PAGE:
THE NEW YORK TIMES – LIFESTYLE – If you want to live a long, healthy life, exercise is non-negotiable. Research is clear that both cardiovascular exercise and strength training are important for fitness and disease prevention. But with limited time in your schedule, it can be difficult to determine the most effective (and efficient) way to reap the rewards of a sweat.
How often should you increase your heart rate and how much time should you devote to muscle work? We spoke to exercise experts for find out if there is an ideal balance and how to incorporate cardio and strength training into your routine.
How does a combination of cardio and strength training benefit you?
Cardio and strength training help the body in several ways. Cardiovascular exercise – anything that gets your heart rate up – promotes heart and lung health and reduces the risk of high pressurediabetes and cancer. Strength training increases your metabolism by building lean muscle mass, prevent obesity and limiting to bone loss.
When it comes to longevity and overall health, experts agree that a combination of the two is more beneficial. “I wouldn’t say it’s cardio versus strength, because they’re partners,” said NiCole R. Keith, a professor of kinesiology at Indiana University-Purdue University Indianapolis. “We have to do both.”
Recent research indicates which of each exercise is most likely to increase longevity. One Study 2022 Posted in British Journal of Sports Medicine found that a combination of cardiovascular and strength training was associated with a lower risk of mortality than cardio alone. As little as an hour a week of cardio alone led to a reduction in mortality risk, with three hours yielding the most benefit.
Similarly, the American College of Sports Medicine and the Centers for Disease Control and Prevention (CDC) recommend that adults aged 18 to 65 get 150 minutes of moderate-intensity cardiovascular exercise per week. According to the doctor. Keith, that intensity is where you can talk but feel out of breath. Cut that number in half if you’re doing vigorous cardio when you’re out of breath to talk.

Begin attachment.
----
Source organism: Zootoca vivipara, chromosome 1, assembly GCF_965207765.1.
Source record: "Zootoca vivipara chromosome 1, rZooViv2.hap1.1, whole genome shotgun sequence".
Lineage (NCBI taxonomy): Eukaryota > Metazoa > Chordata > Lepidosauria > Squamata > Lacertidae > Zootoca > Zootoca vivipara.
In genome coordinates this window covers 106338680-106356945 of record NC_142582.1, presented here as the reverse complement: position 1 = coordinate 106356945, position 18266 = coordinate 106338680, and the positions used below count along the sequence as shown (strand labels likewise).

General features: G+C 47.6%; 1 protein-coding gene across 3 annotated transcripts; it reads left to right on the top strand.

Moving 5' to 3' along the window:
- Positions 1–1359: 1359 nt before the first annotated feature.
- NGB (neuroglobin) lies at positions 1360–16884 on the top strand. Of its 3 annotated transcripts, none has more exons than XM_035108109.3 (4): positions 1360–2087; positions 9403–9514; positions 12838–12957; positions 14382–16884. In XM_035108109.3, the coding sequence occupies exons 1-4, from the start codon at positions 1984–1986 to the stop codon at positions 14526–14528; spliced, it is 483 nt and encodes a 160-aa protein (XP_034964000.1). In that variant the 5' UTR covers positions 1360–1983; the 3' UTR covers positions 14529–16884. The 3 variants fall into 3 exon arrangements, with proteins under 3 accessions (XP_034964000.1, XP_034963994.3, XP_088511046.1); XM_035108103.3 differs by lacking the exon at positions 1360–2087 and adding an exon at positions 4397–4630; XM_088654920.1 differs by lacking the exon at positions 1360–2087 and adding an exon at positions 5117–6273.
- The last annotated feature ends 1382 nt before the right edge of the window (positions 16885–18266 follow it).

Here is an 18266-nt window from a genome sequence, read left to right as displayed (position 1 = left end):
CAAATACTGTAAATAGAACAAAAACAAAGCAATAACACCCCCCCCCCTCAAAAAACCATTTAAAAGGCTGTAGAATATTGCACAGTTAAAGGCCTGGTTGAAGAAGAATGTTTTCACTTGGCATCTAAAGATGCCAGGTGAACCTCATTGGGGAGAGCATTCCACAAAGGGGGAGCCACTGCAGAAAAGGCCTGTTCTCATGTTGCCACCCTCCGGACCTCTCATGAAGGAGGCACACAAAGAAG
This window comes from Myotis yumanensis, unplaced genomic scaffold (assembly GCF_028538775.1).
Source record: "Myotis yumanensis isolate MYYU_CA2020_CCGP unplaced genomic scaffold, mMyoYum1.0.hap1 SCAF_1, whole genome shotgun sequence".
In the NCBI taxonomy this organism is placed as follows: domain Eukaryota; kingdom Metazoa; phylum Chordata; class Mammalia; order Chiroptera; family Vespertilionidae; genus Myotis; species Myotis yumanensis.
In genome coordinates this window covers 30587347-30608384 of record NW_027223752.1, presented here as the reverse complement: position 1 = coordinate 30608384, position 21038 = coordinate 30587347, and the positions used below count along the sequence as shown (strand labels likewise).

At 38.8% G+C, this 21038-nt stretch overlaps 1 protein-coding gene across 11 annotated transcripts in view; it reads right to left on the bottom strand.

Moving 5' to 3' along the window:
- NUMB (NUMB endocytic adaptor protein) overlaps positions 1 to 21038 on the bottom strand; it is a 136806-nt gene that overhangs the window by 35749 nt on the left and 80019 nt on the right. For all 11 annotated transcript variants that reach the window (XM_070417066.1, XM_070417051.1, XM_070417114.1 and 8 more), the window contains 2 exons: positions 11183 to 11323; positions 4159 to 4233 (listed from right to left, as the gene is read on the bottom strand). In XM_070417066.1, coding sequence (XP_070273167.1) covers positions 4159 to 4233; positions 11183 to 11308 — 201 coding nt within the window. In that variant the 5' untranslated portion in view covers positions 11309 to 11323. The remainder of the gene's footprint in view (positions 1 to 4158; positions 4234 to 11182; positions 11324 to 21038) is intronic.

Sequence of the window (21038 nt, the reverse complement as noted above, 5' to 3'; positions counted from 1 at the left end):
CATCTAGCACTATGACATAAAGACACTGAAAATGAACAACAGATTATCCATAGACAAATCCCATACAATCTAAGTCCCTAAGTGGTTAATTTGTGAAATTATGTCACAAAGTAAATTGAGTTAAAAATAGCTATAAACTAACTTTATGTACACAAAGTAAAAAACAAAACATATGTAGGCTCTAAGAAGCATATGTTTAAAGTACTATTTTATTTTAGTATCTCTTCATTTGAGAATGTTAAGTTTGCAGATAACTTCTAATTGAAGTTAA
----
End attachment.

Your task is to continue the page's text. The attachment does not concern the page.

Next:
Experts recommend additional muscle-strengthening exercises at least twice a week to further reduce the risk of mortality. But strength training is more about sets and reps than duration, according to Dr. Keith.
The CDC and ACSM recommend strength-training exercises that include every major muscle group (upper body, lower body, and core). Dr. Keith recommends lift light weights in three sets of eight to 10 repetitions to maintain muscle health; If bigger muscles are your goal, lift heavier weights for three sets with fewer repetitions.
How do you build a strength and cardio routine?
Don’t worry about achieving perfect balance. “Honestly, I’m not obsessed with numbers,” said Dr. Christopher McMullen, a sports medicine physician at the University of Washington Medical Center. You’re more likely to stick to a routine if it works on your schedule and preferences.
The recommended 150 minutes of cardio per week can be divided into five 30-minute sessions. And you should be strengthening your core, upper and lower body twice a week. But that doesn’t mean you should exercise every day or do your strength exercises separately.
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The CDC clarifies that exercise is still beneficial when people take a break from it, such as by doing some shorter, more intense workouts. Strength and cardio exercises can also be done in the same training session. “You can train one muscle group every time you do cardio,” said Dr. Keith.
Some research suggests that a cardio workout before strength training improves performance. “You can prepare your muscles to be more ready for a strengthening activity if you stimulate them with aerobic activity first,” said Dr. McMullen.
Aja Campbell, a certified strength and conditioning specialist in Queens, said she has encouraged clients to start with their top priority. If you’re primarily looking to build strength, start with weights. If your goal is to improve your cardiovascular fitness, start with a run.
Whichever order you choose, be aware of the intensity – Pushing too hard can increase your risk of injury that prevents you from fully exercising. “In general, if I combine cardio and strength in one session, I combine high-intensity activity with low-intensity activity,” Campbell said. “You want to be able to recover while still getting the exercise benefits you need for the week.”
Instead of looking for a precise balance, choose a mix of activities. Many exercises include a combination of strength and cardio. You can get your heart rate up in a weightlifting class, or you can work your leg muscles by running on an incline. Equally important, Dr. McMullen recommends choosing activities that you really enjoy. “People may stick to an exercise regimen when it’s something they love to do,” she said. / TRANSLATION LÍVIA BUELONI GONÇALVES
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